Review of Men at Arms by Rod Lewis

Reviewer: Rod Lewis

DISCWORLD is a flat, disc-shaped fantasy land which rides on the back of four gigantic elephants, who in turn are poised on the back of the mighty A’Tuin, a large, space-faring turtle which wanders through the stars in search of a mate.

Once your mind can comprehend this fact of fiction, you are ready for the quirky comedy of Terry Pratchett’s Men at Arms, based on the 15th novel in Pratchett’s Discworld series, and adapted to the stage by Stephen Briggs.

Presented by the Unseen Theatre Company, Adelaide’s only resident theatre troupe to specialise in Pratchett plays, the complicated Discworld comes to life in all its colour and eccentricities with a comical mystery about murder, mayhem and a missing gonne (sic).

The Night Watch, a team that patrols the streets of the city Ankh-Morpork, uncovers an assassination plot when a clown is bumped off twice and a deadly new weapon, known as a gonne (a gun), is stolen.

Director Pamela Munt achieves mixed success with the staging of this complicated comedy, restricted by the limitations of the venue.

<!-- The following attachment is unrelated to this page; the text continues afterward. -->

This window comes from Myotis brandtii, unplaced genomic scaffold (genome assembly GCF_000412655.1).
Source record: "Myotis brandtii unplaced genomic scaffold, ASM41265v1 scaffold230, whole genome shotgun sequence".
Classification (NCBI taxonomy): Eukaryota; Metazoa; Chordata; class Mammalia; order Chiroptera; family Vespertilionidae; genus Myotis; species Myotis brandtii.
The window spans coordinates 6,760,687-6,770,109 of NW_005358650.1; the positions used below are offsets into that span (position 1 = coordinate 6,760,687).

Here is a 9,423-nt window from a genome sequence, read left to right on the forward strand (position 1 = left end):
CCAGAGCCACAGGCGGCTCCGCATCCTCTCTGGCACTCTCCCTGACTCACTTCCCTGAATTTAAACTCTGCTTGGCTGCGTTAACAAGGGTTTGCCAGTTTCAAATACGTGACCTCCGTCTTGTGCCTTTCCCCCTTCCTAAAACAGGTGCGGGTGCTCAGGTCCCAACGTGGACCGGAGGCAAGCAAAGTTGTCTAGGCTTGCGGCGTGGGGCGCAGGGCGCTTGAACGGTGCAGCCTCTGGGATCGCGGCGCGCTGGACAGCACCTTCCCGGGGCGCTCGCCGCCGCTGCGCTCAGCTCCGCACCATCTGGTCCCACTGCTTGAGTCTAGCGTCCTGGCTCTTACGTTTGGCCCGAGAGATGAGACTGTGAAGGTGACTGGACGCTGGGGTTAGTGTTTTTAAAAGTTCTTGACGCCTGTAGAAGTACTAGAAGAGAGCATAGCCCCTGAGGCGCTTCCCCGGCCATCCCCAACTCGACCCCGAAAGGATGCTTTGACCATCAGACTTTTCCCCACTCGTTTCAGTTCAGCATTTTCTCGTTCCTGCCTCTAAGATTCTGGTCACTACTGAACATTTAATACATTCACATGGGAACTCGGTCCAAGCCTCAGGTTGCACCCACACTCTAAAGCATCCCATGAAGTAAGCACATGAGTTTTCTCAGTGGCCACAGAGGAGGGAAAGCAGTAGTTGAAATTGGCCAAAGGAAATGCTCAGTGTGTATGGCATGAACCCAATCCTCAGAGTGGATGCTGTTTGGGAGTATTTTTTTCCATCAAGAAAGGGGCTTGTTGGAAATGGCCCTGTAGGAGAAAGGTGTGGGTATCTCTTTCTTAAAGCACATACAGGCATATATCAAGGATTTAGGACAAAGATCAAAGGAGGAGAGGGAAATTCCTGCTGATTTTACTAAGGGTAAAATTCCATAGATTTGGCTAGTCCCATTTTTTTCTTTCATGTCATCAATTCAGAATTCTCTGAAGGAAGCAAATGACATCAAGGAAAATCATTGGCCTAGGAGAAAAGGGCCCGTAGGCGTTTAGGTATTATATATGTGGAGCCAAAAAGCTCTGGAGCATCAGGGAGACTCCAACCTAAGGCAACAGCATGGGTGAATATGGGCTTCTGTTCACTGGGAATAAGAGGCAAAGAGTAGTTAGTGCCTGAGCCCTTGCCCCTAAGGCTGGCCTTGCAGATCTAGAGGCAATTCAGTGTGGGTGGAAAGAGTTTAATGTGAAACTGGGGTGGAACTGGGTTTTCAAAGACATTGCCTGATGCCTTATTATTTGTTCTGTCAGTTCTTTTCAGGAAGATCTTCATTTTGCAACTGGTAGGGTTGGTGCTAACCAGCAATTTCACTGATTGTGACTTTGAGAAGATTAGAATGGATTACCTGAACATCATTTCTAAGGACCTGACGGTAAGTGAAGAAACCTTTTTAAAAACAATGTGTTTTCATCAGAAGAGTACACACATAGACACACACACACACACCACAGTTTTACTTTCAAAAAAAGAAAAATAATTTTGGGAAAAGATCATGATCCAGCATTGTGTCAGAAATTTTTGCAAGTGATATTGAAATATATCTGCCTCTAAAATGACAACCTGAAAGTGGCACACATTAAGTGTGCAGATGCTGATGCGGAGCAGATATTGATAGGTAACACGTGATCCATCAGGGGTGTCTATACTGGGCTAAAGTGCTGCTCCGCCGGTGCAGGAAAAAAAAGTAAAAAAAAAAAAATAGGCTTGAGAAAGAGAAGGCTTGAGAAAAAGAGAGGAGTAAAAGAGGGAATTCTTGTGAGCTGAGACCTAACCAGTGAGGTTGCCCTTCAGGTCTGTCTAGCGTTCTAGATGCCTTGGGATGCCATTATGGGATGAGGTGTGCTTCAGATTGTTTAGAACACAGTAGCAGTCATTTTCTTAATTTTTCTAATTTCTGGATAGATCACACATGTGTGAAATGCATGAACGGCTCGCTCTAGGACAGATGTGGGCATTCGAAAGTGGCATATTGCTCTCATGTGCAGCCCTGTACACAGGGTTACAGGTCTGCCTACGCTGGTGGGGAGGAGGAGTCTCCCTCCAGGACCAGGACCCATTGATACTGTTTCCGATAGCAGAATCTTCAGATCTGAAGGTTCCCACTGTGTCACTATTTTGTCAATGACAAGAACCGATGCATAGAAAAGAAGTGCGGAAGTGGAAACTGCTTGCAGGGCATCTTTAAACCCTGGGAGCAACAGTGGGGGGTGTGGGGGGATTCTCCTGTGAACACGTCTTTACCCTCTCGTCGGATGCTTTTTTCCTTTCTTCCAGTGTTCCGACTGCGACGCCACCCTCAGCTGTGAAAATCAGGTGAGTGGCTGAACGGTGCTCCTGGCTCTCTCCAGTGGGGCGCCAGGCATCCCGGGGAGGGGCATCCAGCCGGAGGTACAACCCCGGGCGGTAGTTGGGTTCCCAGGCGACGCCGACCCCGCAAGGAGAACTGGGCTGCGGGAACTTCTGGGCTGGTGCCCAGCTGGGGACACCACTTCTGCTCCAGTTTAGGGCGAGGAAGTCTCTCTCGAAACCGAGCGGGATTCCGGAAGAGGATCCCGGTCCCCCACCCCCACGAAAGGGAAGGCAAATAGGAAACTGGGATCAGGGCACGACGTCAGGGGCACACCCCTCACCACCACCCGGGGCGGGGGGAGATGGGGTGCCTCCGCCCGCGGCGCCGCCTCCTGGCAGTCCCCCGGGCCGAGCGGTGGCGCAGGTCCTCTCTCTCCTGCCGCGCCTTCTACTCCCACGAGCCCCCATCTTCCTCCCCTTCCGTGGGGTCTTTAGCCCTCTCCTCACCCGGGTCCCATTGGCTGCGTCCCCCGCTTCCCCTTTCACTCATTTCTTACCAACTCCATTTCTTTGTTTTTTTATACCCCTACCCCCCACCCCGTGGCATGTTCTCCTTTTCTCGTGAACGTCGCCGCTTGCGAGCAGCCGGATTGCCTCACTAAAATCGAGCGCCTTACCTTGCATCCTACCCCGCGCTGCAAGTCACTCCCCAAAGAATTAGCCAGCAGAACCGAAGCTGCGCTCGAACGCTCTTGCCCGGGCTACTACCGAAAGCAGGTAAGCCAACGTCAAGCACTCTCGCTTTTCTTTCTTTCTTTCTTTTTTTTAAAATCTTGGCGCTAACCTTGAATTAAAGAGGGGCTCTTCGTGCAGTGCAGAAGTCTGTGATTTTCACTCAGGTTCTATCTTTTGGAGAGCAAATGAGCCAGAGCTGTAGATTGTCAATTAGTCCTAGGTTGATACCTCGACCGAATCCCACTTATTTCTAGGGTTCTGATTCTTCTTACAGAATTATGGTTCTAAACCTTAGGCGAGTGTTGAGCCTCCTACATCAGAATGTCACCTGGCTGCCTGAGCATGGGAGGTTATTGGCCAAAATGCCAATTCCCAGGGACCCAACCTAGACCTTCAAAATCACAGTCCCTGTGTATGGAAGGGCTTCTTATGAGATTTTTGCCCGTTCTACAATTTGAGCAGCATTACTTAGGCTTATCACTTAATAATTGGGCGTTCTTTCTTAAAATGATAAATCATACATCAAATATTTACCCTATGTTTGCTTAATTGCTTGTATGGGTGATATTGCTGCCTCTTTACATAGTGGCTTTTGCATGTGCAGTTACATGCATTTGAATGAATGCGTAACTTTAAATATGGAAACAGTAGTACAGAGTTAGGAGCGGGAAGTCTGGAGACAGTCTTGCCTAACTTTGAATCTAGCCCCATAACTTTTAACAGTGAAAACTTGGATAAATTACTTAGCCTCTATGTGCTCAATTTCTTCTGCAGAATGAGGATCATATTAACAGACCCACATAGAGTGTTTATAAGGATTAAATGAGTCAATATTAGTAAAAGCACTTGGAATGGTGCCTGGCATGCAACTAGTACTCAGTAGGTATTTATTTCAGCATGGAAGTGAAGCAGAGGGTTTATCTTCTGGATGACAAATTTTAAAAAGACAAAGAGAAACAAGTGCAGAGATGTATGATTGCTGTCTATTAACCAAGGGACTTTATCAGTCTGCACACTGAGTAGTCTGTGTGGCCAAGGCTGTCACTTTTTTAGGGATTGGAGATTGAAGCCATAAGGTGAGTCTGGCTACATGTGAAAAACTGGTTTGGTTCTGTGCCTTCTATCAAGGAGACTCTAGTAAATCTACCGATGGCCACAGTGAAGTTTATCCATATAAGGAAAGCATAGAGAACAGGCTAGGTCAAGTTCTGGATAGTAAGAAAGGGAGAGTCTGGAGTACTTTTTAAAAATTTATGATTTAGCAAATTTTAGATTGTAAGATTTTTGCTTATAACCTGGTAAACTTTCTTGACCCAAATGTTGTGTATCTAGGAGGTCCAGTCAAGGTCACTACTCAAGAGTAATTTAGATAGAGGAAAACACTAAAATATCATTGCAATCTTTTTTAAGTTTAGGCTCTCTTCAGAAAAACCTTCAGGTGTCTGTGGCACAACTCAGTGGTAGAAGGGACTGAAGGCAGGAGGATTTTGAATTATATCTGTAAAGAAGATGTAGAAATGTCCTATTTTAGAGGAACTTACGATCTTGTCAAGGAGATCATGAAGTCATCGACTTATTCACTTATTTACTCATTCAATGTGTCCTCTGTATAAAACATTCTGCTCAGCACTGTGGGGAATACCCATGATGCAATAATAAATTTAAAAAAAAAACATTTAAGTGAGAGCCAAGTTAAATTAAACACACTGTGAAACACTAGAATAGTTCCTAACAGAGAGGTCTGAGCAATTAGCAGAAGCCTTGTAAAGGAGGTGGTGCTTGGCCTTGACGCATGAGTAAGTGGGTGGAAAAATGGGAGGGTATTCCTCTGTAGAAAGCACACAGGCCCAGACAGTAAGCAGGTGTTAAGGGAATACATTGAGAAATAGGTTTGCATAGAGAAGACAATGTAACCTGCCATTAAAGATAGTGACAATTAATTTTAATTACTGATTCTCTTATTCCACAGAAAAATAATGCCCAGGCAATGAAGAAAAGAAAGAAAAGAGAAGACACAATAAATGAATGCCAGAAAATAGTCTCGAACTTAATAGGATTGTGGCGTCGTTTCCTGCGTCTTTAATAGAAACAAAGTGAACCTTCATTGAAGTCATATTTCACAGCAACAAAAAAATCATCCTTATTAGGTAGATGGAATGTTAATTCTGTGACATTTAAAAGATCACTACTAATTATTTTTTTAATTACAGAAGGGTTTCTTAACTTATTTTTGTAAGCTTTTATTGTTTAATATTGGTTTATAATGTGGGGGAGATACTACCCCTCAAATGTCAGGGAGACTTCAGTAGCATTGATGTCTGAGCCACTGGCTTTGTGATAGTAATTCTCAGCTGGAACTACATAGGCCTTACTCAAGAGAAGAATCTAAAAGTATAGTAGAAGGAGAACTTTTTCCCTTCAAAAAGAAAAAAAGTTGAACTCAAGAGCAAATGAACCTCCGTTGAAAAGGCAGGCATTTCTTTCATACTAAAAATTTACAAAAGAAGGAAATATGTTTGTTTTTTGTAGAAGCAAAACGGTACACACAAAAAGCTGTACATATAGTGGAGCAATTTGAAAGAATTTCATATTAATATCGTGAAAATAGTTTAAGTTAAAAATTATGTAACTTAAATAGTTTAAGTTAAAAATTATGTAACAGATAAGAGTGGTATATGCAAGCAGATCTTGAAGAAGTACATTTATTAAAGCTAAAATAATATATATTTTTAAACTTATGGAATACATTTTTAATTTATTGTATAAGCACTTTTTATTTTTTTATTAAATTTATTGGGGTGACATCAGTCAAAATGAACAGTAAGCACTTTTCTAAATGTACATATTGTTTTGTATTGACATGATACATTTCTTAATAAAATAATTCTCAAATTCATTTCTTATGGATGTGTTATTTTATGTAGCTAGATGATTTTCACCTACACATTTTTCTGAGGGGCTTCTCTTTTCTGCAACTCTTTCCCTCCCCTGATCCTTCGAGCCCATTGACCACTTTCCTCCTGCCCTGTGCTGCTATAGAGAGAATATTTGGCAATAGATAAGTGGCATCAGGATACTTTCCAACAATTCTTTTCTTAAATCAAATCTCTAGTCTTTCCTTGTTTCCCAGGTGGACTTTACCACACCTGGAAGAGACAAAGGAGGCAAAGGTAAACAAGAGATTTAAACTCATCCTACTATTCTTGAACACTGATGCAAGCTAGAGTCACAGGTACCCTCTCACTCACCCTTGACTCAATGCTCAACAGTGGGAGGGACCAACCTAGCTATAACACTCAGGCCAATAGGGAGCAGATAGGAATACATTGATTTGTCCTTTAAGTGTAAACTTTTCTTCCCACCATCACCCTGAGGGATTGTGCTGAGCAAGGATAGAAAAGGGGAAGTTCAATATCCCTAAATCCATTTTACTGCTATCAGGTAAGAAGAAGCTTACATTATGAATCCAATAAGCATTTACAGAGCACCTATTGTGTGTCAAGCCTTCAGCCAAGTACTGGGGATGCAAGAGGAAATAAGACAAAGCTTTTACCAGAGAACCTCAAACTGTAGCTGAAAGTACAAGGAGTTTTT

The 16 actors display varying levels of experience, but almost all lack energy and pace, plodding through the plot as though bored.

Melanie Munt, as Lance-Constable Angua, and Sam Priestly, in the central role of Corporal Carrot, are in particularly fine form, the latter providing a delightfully dull character that works like a charm.

Lauren Hillman, as Footnote, and Sharman Gilchrist, as her predecessor, offer wonderful tongue-in-cheek performances as the narrators while Sean Venning is hysterical as by-the-book guard, Sergeant Colon.

Joseph Kuehn excels in multiple roles varying from the Patrician’s Secretary to an assassin.

The clever set design by Pamela Munt and Erik Strauts allows for the required multiple scene changes.

However, the backstage crew’s ad-libbed observances of the action during the longer scene changes falls flat. A script would give them more confidence.

Sharman Gilchrist’s imaginative costumes meet the usual high standards of Unseen Theatre’s previous productions with some nice creations for the assorted misfits and creatures of the Discworld.

Sound operator Steve James offers a delightful collection of aural effects and songs, but the recordings cut out too abruptly – is there a fade option on the control panel?

While Men at Arms is surprisingly below Unseen Theatre’s usual standard, a few more performances may see the cast pick up the pace and enthusiasm.